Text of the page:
I was reading Adam’s 1797 inaugural speech, where he has this to say about the American people, when faced by the obvious inability of the Articles of Confederation to form a “durable” government for the United States:
“In this dangerous crisis the people of America were not abandoned by their usual good sense, presence of mind, resolution, or integrity. Measures were pursued to concert a plan to form a more perfect union, establish justice… and secure the blessings of liberty. The public disquisitions, discussions, and deliberations issued in the present happy Constitution of Government.”
Just so! As I point out in Truth v. Myth: The Declaration of Independence, the usual course of action when a newborn revolutionary government begins to stumble is to descend into total, bloody civil war, out of which a harsh and reactionary government usually emerges.
Not so in the United States.
Adams goes on to say something that was true of him, and should be true of every president and presidential candidate: “I had the honor to be elected to a station under the new order of things, and I have repeatedly laid myself under the most serious obligations to support the Constitution.”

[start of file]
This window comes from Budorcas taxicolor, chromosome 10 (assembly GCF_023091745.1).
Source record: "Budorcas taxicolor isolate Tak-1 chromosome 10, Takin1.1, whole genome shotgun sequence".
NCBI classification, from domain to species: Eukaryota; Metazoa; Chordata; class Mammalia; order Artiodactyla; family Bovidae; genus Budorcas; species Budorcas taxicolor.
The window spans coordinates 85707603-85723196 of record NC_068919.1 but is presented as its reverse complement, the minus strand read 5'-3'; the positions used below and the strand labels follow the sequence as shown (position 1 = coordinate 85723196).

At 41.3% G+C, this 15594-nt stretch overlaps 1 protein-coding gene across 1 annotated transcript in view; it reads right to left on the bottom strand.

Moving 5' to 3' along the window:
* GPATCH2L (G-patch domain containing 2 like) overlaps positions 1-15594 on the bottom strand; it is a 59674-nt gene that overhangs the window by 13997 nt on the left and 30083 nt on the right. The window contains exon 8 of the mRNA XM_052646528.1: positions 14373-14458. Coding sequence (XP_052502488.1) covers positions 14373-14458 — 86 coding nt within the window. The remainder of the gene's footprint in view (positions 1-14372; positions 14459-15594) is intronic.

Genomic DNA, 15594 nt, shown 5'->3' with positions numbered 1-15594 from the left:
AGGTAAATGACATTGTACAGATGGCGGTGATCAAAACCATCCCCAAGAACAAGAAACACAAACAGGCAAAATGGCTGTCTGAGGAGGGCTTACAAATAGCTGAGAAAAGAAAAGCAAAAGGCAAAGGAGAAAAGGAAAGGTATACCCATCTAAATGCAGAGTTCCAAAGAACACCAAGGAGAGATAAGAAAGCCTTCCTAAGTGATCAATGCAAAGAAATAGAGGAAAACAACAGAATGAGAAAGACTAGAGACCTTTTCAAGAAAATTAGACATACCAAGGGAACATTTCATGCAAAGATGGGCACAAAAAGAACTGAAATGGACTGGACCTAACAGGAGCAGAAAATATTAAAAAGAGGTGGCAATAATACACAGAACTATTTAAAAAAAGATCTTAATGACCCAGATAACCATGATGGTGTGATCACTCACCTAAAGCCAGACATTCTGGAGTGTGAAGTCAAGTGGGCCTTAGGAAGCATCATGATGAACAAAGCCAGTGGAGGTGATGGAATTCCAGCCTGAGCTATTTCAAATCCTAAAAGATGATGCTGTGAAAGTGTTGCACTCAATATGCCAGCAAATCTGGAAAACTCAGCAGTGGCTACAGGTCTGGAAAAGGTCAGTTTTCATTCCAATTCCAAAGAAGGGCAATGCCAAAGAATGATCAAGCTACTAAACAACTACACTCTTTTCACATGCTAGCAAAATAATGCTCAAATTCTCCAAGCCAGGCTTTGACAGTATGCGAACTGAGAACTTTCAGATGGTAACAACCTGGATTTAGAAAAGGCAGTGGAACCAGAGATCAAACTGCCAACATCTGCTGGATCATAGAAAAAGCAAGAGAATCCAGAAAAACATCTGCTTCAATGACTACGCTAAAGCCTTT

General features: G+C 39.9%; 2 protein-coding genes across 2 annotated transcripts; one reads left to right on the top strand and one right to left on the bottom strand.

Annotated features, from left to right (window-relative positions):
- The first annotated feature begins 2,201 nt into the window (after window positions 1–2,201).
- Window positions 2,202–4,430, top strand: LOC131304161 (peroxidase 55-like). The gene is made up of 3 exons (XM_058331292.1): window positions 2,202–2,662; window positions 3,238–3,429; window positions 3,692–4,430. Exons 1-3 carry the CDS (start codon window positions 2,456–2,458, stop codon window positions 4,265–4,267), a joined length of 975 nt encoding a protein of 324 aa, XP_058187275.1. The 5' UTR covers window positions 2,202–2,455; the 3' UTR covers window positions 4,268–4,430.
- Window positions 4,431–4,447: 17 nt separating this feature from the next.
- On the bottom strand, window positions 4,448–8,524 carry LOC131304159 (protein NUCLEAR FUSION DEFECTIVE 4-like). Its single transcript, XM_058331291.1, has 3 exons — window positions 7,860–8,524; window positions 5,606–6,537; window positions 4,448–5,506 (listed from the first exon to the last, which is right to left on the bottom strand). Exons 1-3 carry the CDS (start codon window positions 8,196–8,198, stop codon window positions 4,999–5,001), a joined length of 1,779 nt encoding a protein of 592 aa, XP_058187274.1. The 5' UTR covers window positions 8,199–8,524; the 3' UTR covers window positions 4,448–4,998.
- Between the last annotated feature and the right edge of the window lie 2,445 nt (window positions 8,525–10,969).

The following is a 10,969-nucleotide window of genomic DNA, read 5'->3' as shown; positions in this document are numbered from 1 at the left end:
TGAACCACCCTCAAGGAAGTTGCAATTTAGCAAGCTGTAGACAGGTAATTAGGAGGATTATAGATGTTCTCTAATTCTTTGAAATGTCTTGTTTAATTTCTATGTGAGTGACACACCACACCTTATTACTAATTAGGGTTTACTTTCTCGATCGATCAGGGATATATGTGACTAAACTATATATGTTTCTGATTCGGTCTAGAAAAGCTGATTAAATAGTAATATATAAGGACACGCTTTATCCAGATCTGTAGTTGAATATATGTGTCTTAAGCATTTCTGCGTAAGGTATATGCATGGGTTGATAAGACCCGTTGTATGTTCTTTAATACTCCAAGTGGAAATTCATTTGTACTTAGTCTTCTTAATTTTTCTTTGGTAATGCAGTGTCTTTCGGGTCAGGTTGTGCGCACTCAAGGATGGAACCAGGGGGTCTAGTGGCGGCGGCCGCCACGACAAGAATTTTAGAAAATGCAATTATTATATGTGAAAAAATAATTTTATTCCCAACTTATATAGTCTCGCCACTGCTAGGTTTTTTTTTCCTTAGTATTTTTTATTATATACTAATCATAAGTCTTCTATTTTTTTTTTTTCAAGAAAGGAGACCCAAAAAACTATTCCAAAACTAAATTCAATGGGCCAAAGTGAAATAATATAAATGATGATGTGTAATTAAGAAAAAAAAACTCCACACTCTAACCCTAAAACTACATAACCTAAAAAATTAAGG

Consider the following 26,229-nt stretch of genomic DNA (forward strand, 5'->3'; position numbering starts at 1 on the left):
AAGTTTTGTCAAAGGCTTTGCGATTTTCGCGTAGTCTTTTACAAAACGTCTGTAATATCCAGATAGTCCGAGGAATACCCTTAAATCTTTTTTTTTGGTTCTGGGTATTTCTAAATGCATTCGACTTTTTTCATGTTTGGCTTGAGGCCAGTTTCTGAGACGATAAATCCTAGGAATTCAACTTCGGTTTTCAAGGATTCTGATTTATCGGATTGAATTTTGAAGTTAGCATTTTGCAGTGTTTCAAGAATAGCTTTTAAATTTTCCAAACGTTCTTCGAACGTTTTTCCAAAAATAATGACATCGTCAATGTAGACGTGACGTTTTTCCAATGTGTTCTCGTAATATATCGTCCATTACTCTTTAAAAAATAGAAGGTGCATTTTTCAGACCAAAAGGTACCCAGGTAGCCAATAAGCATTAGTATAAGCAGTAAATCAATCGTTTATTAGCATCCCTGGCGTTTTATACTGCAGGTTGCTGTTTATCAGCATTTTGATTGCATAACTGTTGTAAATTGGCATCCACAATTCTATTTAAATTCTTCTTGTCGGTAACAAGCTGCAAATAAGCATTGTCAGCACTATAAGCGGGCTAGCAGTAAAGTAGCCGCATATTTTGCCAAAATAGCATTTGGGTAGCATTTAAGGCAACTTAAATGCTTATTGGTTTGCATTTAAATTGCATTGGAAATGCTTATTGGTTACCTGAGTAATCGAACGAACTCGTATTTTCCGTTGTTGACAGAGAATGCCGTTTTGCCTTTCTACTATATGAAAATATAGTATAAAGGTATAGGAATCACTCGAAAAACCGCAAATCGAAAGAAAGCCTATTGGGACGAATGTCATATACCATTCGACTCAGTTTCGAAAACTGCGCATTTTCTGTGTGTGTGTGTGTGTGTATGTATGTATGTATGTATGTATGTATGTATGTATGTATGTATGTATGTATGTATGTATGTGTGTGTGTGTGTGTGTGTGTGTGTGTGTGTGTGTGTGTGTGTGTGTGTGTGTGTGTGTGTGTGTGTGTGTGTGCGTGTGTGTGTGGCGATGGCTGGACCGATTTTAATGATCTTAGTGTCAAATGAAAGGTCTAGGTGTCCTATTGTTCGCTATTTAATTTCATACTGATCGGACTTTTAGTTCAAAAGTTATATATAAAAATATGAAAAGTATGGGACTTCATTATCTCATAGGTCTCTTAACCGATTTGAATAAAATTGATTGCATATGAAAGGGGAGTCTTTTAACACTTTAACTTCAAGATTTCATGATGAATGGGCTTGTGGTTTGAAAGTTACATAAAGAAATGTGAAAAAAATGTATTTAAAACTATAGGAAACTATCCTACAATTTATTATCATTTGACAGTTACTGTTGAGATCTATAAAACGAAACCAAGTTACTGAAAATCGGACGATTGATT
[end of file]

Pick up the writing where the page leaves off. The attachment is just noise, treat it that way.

If we were to vote for presidential candidates based on how much and how well they uphold our laws, our Constitution, our system of government, we would be a much-improved nation. If our lawmakers and politicians were willing to experience serious challenges in their support of our Constitution, we would be a much-improved nation.
For, as Adams asks, “What other form of government, indeed, can so well deserve our esteem and love?”
A candidate who loves and esteems our form of government. Think of it! Not someone who has a particular agenda, but someone whose particular agenda is motivated by determination to fulfill our mandate as a democratic nation based on promoting natural rights.
That’s who to vote for. Too bad it’s not 1797.